CERN Plans Future Circular Collider to Pursue Mysteries of the Universe

Scientists at CERN are planning to build a new particle accelerator, the Future Circular Collider (FCC), which will be three times larger and twice as deep as the current Large Hadron Collider (LHC). The LHC, known for discovering the Higgs boson, has not uncovered the new particles that many hoped it would, prompting the need for a more powerful machine. The FCC aims to collide particles with greater force to answer fundamental questions about the universe’s structure and evolution, with hopes of finding new particles that compose the world around us.

  • The Future Circular Collider (FCC) will be next to the existing Large Hadron Collider (LHC) at CERN.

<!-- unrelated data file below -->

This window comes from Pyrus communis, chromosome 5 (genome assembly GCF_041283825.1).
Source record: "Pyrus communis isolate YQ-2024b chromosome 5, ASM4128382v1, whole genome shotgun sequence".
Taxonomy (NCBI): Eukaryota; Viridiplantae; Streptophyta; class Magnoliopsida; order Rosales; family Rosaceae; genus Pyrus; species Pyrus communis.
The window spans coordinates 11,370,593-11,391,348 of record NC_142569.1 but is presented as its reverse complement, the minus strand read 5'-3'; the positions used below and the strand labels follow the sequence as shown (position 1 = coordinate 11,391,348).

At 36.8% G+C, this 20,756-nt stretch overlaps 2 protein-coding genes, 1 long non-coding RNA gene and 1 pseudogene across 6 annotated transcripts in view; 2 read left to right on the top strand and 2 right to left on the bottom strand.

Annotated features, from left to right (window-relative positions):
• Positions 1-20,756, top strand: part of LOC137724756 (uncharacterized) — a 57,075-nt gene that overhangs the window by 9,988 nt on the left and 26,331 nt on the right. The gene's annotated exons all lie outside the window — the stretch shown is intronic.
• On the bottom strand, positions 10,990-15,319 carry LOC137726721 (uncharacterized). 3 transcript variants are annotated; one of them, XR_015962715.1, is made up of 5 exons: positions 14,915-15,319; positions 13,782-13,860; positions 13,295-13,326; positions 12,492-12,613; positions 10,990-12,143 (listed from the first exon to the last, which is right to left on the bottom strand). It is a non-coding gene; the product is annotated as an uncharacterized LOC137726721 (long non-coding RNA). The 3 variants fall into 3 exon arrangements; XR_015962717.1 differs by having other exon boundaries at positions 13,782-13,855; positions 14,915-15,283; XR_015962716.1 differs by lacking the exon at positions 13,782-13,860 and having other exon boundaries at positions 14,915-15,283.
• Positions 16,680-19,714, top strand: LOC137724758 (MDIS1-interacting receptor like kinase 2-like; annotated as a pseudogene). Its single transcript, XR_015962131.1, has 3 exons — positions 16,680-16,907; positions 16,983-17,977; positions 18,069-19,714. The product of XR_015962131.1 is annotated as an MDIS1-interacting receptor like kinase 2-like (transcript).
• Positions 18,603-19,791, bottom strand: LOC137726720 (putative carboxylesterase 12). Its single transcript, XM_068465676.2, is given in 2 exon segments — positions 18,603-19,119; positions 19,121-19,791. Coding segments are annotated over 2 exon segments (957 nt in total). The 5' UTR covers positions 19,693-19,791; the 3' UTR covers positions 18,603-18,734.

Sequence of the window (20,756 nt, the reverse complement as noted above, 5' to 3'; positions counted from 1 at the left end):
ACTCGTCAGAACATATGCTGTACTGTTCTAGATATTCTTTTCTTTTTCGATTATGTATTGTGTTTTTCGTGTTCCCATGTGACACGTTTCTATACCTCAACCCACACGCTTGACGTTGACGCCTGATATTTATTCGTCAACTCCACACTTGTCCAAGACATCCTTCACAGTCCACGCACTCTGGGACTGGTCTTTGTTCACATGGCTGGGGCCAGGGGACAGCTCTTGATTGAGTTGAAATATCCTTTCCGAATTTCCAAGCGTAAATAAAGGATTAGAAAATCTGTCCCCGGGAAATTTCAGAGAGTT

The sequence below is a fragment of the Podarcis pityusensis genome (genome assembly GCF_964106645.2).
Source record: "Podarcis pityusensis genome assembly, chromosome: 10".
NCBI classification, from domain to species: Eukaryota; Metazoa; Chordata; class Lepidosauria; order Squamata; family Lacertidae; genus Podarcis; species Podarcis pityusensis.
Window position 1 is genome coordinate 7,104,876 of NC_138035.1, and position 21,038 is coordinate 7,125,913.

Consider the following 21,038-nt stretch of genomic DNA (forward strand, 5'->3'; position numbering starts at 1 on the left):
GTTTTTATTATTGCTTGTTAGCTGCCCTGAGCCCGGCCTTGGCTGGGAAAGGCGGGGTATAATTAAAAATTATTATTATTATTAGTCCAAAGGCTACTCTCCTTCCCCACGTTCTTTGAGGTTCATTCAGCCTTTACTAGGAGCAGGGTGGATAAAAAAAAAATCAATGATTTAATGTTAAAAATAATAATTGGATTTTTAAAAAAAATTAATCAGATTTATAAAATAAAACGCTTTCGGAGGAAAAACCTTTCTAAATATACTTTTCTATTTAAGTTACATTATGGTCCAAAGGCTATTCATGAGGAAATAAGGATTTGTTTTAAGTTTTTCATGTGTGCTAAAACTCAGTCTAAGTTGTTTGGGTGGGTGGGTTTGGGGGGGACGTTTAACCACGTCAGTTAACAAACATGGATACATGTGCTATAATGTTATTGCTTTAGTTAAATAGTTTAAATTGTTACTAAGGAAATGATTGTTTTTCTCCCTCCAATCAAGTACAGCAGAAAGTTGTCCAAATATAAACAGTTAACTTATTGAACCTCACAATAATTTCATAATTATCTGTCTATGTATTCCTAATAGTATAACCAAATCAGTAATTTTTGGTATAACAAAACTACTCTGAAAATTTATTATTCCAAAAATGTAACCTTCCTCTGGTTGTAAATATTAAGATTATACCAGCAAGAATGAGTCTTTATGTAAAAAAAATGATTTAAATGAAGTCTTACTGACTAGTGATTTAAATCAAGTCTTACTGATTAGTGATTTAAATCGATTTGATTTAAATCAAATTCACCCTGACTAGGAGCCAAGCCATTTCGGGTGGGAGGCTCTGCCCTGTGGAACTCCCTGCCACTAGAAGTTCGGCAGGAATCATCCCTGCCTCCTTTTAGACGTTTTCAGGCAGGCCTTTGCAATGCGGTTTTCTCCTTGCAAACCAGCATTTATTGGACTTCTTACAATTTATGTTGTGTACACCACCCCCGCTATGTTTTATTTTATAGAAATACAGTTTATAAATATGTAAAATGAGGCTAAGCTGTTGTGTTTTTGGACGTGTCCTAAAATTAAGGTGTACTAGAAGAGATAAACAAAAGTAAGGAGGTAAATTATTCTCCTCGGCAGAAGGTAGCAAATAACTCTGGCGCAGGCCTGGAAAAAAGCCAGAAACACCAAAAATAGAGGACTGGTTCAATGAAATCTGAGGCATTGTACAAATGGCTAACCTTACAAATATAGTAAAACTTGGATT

• The new collider will be twice as deep and nearly 91 kilometers in circumference.
  • It is designed to provide greater collision force by using stronger magnets and extended travel distance for particles.
  • The FCC aims to address unanswered questions in fundamental physics and the universe’s structure.
  • Scientists are conducting detailed environmental assessments for the project’s impact on the community.
  • The first stage of the FCC is expected to be fully operational by 2045.
  • The cost of the new collider is estimated to be up to 17 billion euros.
  • The project is driven by scientific curiosity and the pursuit of understanding how the universe operates.
  • Researchers are hopeful that the FCC will lead to significant scientific breakthroughs.

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